How Vajpayee Government Was Defeated By A Single Vote In 1999
Vajpayee will go down in Indian history, among a lot of other things, as a prime minister who lost Parliament’s trust by a single vote. Here’s how that came about.
Records show 17 April 1999 as a day when the Atal Bihari Vajpayee government lost the confidence of Parliament by a single vote (269-270). But what many might not know is the role of a couple of persons from Tamil Nadu in bringing down Vajpayee again in 13 months time. The first time, he had to quit within 13 days of assuming power, knowing well he wouldn’t get the required support to keep his government going.
The momentum for the 1999 voting out of the Vajpayee government was built at a tea party organised by now Bharatiya Janata Party (BJP) Rajya Sabha member Subramanian Swamy. One of the key constituents of Vajpayee’s government, the All India Anna Dravida Munnetra Kazhagam (AIADMK) leader J Jayalalithaa came face to face with then-Congress leader Sonia Gandhi to join hands and pull down the government at the party that was held on 29 March that year.
Exactly a fortnight later, Jayalalithaa came back to New Delhi to pull the plug on the Vajpayee government. On 14 April, Tamil New Year’s Day, Jayalalithaa called on then-president K R Narayanan to give him a letter withdrawing support to the Vajpayee government. Vajpayee and the BJP were then asked to prove that they enjoyed a majority in Parliament, what with the late Pramod Mahajan moving heaven and earth to get the numbers.
When 17 April dawned, Vajpayee was almost sure to scrape through. The Bahujan Samaj Party (BSP), with its five members, had assured they would vote in favour of Vajpayee. But just before the vote of confidence, the BSP leader in Lok Sabha, Mayawati, rose and said her party would be voting against the BJP. That was a nasty surprise catching the BJP, Vajpayee and, of all, Mahajan by surprise. What happened between 16 April evening and the dawn next day?
Jayalalithaa, who was keen to bring down the Vajpayee government since the then-prime minister was unwilling to accommodate her demand of allocating a key subject in the Finance Ministry to her member and minister of state in the Finance Ministry, chose to tap her Tamil connections to spring a surprise. She got her aide Sasikala’s husband, Natarajan, to reach out to the personal secretary of late Kanshi Ram, who hailed from Tamil Nadu. Natarajan and the secretary were friends. A deal was struck and the BSP decided to vote against the AIADMK. (Delhi was agog with discussions of how AIADMK had struck the deal on a per-BSP MP basis!). That turned the table against Vajpayee.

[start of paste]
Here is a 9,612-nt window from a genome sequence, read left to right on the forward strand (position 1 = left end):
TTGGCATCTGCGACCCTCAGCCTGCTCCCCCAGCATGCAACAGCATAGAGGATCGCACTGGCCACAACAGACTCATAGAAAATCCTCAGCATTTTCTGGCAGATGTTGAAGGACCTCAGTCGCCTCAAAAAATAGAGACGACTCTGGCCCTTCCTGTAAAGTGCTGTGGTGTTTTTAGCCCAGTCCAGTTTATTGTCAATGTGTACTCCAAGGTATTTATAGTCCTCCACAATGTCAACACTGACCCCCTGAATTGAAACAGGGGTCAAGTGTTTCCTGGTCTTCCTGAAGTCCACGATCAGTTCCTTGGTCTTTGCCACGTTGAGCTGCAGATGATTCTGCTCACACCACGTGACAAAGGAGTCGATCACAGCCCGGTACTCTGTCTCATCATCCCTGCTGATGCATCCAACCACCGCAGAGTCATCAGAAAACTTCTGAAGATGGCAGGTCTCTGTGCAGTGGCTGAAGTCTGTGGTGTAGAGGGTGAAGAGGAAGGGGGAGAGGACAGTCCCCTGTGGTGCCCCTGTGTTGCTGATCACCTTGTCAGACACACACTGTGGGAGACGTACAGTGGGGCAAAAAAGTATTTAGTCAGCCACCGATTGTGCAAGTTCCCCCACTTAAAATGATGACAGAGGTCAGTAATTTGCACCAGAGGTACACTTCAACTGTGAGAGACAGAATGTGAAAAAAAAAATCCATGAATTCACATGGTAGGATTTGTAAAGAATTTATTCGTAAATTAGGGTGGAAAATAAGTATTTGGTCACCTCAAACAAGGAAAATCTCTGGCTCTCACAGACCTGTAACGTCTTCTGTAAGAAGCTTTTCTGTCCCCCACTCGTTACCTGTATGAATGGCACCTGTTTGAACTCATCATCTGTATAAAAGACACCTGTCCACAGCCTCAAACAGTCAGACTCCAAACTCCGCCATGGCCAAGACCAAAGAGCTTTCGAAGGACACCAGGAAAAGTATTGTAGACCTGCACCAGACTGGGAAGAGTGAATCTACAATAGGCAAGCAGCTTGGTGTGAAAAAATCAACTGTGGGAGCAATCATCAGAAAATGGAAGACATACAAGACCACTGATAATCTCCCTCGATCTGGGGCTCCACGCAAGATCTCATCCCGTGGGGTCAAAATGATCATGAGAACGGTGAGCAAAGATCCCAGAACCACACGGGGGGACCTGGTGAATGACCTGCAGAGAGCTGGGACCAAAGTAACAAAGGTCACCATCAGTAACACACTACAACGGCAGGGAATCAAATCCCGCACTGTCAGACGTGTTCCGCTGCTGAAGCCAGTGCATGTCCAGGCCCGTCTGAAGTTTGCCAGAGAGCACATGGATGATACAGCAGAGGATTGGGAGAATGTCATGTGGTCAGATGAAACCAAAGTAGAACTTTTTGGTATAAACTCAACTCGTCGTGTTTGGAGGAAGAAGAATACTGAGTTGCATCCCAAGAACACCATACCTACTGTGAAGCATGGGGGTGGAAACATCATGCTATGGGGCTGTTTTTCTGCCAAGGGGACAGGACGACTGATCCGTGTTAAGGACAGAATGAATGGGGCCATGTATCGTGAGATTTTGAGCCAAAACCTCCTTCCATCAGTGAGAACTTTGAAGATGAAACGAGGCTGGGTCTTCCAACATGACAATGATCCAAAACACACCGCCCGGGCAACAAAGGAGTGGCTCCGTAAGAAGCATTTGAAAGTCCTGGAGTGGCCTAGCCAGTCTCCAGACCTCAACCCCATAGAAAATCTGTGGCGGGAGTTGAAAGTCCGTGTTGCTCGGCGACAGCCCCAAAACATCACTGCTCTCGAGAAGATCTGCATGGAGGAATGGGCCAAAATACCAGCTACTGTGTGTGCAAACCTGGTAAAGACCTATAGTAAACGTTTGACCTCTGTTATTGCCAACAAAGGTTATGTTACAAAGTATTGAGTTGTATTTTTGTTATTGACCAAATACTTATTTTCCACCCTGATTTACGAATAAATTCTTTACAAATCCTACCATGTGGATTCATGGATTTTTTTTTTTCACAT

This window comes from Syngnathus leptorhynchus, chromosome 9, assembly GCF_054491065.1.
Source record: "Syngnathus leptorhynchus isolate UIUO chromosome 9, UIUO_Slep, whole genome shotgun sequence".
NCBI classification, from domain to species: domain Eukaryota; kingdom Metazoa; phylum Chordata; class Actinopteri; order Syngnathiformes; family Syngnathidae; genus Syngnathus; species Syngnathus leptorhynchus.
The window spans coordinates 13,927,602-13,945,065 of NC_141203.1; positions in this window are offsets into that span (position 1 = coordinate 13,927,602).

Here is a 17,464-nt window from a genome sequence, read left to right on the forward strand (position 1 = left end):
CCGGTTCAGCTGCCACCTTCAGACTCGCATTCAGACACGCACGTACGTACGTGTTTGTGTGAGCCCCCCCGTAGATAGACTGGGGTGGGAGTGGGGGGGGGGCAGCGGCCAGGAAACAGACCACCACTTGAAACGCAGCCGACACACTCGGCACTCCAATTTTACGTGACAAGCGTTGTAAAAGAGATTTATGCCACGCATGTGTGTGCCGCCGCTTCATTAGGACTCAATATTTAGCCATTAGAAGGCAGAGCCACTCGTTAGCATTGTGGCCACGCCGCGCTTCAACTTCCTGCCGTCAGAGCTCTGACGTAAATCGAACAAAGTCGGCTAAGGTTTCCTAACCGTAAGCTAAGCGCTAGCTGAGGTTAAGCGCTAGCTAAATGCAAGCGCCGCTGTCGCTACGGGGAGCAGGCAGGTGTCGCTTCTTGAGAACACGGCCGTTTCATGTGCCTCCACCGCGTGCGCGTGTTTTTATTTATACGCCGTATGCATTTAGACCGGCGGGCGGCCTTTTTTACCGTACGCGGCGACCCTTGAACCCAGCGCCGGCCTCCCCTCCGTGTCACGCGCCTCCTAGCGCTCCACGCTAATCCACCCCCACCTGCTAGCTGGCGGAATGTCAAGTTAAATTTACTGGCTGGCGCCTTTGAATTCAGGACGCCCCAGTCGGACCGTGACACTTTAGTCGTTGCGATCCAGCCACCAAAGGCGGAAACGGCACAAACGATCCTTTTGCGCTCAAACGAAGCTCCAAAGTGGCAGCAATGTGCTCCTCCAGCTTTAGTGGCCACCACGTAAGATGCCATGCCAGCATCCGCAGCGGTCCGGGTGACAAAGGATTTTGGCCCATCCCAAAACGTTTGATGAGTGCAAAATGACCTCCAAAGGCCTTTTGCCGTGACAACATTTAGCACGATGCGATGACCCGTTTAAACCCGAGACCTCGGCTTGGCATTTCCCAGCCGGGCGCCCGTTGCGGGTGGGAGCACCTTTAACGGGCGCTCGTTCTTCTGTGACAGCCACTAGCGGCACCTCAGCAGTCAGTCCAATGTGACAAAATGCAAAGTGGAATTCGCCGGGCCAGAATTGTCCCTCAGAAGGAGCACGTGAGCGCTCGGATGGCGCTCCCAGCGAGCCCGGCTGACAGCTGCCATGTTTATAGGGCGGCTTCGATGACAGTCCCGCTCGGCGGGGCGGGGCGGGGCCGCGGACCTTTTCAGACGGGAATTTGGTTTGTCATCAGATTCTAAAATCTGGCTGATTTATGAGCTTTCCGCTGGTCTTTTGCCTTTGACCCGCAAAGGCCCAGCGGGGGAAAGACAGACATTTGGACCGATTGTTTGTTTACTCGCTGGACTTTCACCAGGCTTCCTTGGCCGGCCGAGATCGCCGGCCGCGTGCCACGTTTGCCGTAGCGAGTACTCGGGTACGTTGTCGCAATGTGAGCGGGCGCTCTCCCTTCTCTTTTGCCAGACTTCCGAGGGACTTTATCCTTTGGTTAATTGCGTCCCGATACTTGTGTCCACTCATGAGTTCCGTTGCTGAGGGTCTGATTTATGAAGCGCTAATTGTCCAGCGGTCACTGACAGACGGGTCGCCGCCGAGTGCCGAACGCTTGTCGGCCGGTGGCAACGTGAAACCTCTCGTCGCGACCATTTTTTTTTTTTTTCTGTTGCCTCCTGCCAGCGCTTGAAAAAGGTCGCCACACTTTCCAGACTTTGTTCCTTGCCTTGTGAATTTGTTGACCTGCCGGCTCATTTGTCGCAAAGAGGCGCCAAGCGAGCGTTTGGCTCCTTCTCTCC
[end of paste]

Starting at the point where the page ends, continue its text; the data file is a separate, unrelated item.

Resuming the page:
Actually, the electronic system was used for voting, and there was confusion. The board showed Vajpayee losing the confidence vote, but the numbers didn’t tally. Then, the House speaker had to include the votes given to him in chits from members whose systems didn’t work. When the numbers all tallied, the BJP government missed the bus by a single vote.
Vajpayee could have survived this sudden turn of events but for two more things that happened. First, Saifuddin Soz chose to vote against his then-party National Conference’s diktat to favour Vajpayee. Next was an unpardonable act of the Congress. Giridhar Gamang, who was a member of Lok Sabha, was elected Orissa (now Odisha) chief minister on 17 February 1999. He had not resigned his membership in Lok Sabha when the vote of confidence was taken up. Therefore, he came to the House to be along with his Congress colleagues and vote against Vajpayee.
Gamang lasted another seven months before he lost office. Ironically, he joined the BJP in 2015. Had Gamang not voted, it could have been 269 all and the speaker G M Bala Yogi would have certainly cast his decisive vote in favour of Vajpayee. But that was not to be; Vajpayee will go down in Indian history also as a prime minister who lost Parliament’s trust by a single vote.
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